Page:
Are Josh Hamilton, Texas Rangers On Path Of Destiny?

OK, if there is anyone out there who legitimately had the Texas Rangers and the San Francisco Giants penciled in for the 2010 World Series back in April, please let me and our Everyday Christian readers know.

While video proof isn’t necessary, I suppose, if you did make that pick I’d love an investment tip or two while you’re at it. Also feel free to share who you did think would be in the Fall Classic about to begin. My guess was the Cardinals and the Rays. Um, yeah, that was close.

At any rate, if you missed the end of Game 6 of the American League Championship Series on Friday night where the Rangers leveled another blistering offensive barrage on the defending champion New York Yankees, Josh Hamilton was named the series’ Most Valuable Player.

We have written before about Hamilton’s commitment to Christ, also summarized well in a blog shared with us by Everyday Christian reader David Rupert. After the game Hamilton celebrated his sobriety by guzzling ginger ale amid champagne-spraying teammates.

Most notable, though, is how when presented the award on a stage in the middle of the infield that Hamilton praised his faith in Jesus Christ before talking about the exceptional performance of his teammates.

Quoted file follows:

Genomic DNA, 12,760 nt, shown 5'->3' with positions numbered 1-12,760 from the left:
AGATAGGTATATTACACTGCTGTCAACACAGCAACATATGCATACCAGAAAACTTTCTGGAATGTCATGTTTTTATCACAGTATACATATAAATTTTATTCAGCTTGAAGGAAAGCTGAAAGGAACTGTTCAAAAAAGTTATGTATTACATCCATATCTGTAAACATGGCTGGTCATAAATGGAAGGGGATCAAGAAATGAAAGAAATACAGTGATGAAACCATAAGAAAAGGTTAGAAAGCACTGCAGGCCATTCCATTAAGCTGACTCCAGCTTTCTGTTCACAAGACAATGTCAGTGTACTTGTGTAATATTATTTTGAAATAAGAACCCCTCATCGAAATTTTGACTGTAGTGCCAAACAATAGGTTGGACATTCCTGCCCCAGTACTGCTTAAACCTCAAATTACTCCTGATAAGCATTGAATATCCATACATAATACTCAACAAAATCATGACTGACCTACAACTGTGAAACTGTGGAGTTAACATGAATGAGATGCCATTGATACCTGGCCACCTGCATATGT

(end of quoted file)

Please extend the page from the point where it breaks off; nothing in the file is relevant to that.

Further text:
While such an outward show of faith might not be a surprise from Hamilton, it should be viewed as welcome and refreshing nonetheless.

As for the World Series itself, two quick points to make – and feel free to comment on either of these:

  1. Don’t complain that San Francisco and Texas are in the World Series instead of uber-market teams like the Yankees, Red Sox or Dodgers. Having different teams at the top is good for a sport and reminds us to appreciate how difficult it is to string together two or three titles for a sports dynasty when it does happen. As for the two cities being “small markets,” if memory serves I don’t remember too many people complaining when 49ers and Cowboys met numerous times for one of the NFL’s best rivalries in the ’80s and ’90s.
  2. The Giants will win in six games. How can I say that after heaping praise on Hamilton? Pitching, pitching and pitching. Beyond the incredible consistency that is Cliff Lee at the top of the Rangers’ rotation, Texas cannot match the depth of San Francisco’s starting rotation. This is an advantage the Giants would have had against the Yankees, too. Additionally, the Giants’ bullpen is deep and can come after lefties and righties with similar precision. Then again, I thought St. Louis and Tampa would be here to begin with…


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